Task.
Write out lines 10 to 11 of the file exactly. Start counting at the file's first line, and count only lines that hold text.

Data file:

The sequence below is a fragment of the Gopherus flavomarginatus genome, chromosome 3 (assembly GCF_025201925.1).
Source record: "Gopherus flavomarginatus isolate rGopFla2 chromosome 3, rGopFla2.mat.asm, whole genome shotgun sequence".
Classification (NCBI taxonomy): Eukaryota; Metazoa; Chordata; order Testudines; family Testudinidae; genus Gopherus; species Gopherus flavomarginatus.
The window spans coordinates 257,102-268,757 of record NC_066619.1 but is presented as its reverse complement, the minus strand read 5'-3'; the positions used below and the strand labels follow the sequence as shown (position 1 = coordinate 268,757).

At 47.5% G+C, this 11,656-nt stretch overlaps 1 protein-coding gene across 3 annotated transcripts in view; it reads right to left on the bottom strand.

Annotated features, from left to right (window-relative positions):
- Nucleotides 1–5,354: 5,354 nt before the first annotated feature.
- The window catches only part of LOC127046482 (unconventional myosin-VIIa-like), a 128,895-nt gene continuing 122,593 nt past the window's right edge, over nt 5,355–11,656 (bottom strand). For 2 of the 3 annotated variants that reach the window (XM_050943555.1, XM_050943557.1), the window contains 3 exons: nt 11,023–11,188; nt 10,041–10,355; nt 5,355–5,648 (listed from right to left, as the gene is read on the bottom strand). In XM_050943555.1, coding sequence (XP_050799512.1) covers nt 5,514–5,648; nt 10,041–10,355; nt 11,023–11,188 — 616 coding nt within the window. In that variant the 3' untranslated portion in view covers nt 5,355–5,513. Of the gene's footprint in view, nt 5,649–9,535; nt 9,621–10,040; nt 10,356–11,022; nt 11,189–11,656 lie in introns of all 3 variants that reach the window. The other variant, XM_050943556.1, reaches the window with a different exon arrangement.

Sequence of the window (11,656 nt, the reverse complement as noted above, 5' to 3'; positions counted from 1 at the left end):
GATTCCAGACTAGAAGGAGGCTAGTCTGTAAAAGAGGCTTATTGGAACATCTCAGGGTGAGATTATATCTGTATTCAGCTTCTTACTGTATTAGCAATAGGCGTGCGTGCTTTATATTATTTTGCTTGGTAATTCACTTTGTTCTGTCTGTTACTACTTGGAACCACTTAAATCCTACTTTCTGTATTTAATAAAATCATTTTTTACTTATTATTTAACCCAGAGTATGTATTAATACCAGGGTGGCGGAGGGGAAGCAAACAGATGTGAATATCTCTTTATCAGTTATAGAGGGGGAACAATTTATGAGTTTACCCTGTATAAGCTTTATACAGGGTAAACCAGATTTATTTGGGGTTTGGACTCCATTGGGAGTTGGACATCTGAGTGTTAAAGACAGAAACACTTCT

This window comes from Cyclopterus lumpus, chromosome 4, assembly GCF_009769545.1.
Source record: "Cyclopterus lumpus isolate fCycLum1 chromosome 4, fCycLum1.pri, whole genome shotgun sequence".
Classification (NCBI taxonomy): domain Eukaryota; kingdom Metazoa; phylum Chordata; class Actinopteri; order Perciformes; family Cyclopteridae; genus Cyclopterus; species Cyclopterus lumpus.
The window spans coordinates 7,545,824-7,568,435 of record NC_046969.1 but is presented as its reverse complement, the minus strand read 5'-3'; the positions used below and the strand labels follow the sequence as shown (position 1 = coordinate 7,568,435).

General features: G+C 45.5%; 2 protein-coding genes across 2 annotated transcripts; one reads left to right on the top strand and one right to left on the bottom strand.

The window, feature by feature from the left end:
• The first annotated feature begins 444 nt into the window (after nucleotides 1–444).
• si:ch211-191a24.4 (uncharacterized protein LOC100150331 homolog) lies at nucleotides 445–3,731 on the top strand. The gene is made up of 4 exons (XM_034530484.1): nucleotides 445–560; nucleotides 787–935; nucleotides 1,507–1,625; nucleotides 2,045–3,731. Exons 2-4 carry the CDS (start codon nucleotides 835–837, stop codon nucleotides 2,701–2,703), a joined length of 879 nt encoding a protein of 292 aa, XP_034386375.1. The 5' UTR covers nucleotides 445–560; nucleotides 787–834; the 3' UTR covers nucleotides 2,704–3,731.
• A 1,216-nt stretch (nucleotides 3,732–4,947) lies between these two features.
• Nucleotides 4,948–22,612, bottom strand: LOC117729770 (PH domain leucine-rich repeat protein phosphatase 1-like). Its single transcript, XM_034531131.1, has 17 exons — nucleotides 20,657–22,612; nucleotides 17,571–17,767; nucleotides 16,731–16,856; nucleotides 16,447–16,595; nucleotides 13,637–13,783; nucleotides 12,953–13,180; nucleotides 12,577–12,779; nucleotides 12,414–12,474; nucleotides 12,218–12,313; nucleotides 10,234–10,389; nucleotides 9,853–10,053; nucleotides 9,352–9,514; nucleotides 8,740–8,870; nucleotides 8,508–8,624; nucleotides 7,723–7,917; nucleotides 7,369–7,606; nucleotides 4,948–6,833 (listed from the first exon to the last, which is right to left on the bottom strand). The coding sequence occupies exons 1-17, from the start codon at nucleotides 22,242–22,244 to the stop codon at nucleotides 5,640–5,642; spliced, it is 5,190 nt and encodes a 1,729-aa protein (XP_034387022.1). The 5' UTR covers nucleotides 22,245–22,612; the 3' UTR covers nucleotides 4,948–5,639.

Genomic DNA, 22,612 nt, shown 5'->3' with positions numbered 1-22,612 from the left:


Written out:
GATTCCAGACTAGAAGGAGGCTAGTCTGTAAAAGAGGCTTATTGGAACATCTCAGGGTGAGATTATATCTGTATTCAGCTTCTTACTGTATTAGCAATAGGCGTGCGTGCTTTATATTATTTTGCTTGGTAATTCACTTTGTTCTGTCTGTTACTACTTGGAACCACTTAAATCCTACTTTCTGTATTTAATAAAATCATTTTTTACTTATTATTTAACCCAGAGTATGTATTAATACCAGGGTGGCGGAGGGGAAGCAAACAGATGTGAATATCTCTTTATCAGTTATAGAGGGGGAACAATTTATGAGTTTACCCTGTATAAGCTTTATACAGGGTAAACCAGATTTATTTGGGGTTTGGACTCCATTGGGAGTTGGACATCTGAGTGTTAAAGACAGAAACACTTCT

This window comes from Cyclopterus lumpus, chromosome 4, assembly GCF_009769545.1.